# B Real Probability

1. Aug 27, 2016

### BillhB

So from what I've been reading rational numbers are a countable infinity, while the irrationals are an uncountable infinity. So the number of irrational numbers > the number of rational numbers. Irrational numbers can "normal irrationals" or transcendental numbers, or at least that is what I've read. This seems pretty intuitive, a random number would more likely be irrational than rational.

So I was thinking, given a infinite random number generator would a given real be more likely to be represented as either a rational number or as a root of polynomial than transcendental? Or is this comparison impossible since I'd guess that transcendental numbers being a subset of an uncountable infinity are also an uncountable infinity? Or is this not true?

Any information would be great, or where to start reading about set theory.

2. Aug 28, 2016

### Deedlit

The roots of rational polynomials are known as the algebraic numbers; this is a countable set. So, if a random number generator selected a real number uniformly between 0 and 1, say, it would select a transcendental number with probability 100%.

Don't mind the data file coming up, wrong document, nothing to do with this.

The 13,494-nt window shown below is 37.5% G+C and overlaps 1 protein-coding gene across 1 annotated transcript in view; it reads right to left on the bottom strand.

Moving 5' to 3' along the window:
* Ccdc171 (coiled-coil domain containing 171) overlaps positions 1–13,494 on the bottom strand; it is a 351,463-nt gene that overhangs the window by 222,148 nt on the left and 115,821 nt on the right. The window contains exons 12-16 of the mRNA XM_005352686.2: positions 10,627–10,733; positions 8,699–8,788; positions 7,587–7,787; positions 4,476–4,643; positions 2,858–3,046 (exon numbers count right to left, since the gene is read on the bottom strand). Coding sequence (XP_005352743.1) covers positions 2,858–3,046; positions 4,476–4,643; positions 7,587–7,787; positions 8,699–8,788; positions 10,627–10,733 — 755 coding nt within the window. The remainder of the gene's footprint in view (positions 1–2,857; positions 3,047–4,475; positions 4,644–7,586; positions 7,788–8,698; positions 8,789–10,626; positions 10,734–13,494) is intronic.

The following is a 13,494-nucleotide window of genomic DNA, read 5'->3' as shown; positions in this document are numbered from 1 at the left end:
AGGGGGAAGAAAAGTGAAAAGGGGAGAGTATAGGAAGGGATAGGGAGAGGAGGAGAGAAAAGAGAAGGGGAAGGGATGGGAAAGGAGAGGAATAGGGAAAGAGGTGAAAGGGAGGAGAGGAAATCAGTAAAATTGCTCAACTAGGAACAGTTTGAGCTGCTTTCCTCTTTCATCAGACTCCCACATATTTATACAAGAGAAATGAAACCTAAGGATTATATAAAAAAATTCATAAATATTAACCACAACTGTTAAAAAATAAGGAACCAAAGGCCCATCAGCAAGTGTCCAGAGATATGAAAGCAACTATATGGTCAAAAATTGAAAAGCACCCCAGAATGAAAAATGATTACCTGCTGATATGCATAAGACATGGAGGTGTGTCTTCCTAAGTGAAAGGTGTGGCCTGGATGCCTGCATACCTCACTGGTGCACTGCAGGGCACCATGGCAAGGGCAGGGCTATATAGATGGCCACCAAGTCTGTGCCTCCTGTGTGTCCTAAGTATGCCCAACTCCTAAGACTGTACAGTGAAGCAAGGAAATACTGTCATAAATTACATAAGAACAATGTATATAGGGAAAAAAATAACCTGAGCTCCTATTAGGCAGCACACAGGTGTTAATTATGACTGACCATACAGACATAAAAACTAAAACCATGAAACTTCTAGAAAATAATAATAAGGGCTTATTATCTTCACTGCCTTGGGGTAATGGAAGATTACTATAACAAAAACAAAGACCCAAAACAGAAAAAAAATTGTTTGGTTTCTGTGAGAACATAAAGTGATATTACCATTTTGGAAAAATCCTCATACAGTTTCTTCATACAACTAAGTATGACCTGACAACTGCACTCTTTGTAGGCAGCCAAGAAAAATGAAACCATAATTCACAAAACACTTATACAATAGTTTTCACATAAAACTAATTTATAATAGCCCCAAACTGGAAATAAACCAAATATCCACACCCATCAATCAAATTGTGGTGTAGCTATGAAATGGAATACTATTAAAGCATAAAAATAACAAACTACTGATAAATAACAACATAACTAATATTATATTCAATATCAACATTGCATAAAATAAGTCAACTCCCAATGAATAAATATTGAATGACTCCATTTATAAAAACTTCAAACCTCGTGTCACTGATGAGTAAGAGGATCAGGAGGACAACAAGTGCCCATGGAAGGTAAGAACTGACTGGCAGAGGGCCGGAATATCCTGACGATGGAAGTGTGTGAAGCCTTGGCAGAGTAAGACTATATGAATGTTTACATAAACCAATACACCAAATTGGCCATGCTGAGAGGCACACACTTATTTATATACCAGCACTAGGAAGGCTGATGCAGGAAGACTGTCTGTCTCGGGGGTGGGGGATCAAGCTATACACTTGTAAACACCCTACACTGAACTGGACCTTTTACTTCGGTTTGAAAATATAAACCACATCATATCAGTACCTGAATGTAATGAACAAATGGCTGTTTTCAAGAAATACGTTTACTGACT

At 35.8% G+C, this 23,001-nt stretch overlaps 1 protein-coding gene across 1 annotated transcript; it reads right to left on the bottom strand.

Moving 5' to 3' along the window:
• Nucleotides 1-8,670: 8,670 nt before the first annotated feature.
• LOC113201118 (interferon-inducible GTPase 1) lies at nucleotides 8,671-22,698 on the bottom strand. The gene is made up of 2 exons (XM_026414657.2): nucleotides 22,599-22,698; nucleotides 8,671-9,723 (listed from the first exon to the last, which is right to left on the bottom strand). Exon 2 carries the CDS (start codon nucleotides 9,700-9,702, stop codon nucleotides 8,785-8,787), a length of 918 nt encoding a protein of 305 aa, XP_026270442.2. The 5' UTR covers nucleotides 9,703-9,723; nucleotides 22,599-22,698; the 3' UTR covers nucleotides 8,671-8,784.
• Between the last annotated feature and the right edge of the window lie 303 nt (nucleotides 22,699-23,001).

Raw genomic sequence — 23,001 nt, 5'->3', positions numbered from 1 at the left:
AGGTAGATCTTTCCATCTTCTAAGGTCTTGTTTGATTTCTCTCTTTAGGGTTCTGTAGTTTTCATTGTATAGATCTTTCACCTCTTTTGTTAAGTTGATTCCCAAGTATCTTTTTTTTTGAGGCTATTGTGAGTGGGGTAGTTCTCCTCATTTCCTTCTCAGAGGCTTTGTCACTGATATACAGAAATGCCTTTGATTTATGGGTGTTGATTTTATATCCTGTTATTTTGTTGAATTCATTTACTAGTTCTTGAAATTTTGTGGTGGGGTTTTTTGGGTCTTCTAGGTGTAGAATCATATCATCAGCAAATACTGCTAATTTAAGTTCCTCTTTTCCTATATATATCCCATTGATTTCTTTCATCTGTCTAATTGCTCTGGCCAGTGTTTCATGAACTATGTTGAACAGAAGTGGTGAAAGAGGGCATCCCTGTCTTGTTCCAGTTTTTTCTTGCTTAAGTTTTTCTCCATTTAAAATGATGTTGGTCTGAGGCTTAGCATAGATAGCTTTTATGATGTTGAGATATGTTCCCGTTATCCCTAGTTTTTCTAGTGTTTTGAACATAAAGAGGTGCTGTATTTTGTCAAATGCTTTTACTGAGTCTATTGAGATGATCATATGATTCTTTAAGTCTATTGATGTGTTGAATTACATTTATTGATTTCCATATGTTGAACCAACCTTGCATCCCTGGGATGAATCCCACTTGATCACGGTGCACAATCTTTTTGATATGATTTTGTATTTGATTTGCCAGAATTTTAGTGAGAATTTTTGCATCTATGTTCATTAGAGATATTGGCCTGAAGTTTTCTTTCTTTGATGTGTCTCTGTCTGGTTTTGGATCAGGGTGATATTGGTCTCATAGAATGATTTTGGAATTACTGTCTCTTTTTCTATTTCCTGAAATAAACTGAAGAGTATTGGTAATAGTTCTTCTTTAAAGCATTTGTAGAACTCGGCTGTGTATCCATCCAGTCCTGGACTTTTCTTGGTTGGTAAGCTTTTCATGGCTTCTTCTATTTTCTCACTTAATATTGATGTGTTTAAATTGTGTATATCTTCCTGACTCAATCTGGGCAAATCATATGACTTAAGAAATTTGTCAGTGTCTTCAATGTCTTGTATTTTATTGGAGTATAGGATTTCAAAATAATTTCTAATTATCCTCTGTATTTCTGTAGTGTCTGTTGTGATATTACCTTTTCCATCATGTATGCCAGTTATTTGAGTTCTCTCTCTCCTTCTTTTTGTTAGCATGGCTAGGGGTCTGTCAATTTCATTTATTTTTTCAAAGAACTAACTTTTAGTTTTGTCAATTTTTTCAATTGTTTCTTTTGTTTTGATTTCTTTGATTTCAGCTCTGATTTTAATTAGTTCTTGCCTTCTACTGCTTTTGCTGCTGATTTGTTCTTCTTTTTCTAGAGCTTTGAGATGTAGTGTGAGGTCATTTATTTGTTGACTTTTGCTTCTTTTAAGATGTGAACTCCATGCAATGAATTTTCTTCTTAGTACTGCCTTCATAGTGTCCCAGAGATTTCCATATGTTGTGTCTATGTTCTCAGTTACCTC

3. Aug 28, 2016

### BillhB

Just read that on the wikipage that roots of rational polynomials are countable, I missed it during the first reading.

Thanks.

So where's the proper place to start reading about set theory? My background only includes one proof based course on linear algebra, and I'm currently taking a course on ordinary differential equations.

4. Aug 29, 2016

### micromass

Get the book by Hrbacek and Jech. PM me if you want more information or help!

5. Aug 30, 2016

### BillhB

I'll check it out! Much appreciated.

6. Sep 19, 2016

### Zafa Pi

A subset of an uncountable set is not necessarily uncountable, it could have just one element.

7. Sep 19, 2016

### FactChecker

But the compliment in the Real numbers of a countable set must be uncountable.

8. Sep 19, 2016

### Zafa Pi

True enough, but I was referring to BillhB's statement, "I'd guess that transcendental numbers being a subset of an uncountable infinity are also an uncountable infinity? Or is this not true?"

9. Sep 19, 2016

### FactChecker

Oh. Sorry. I missed that part.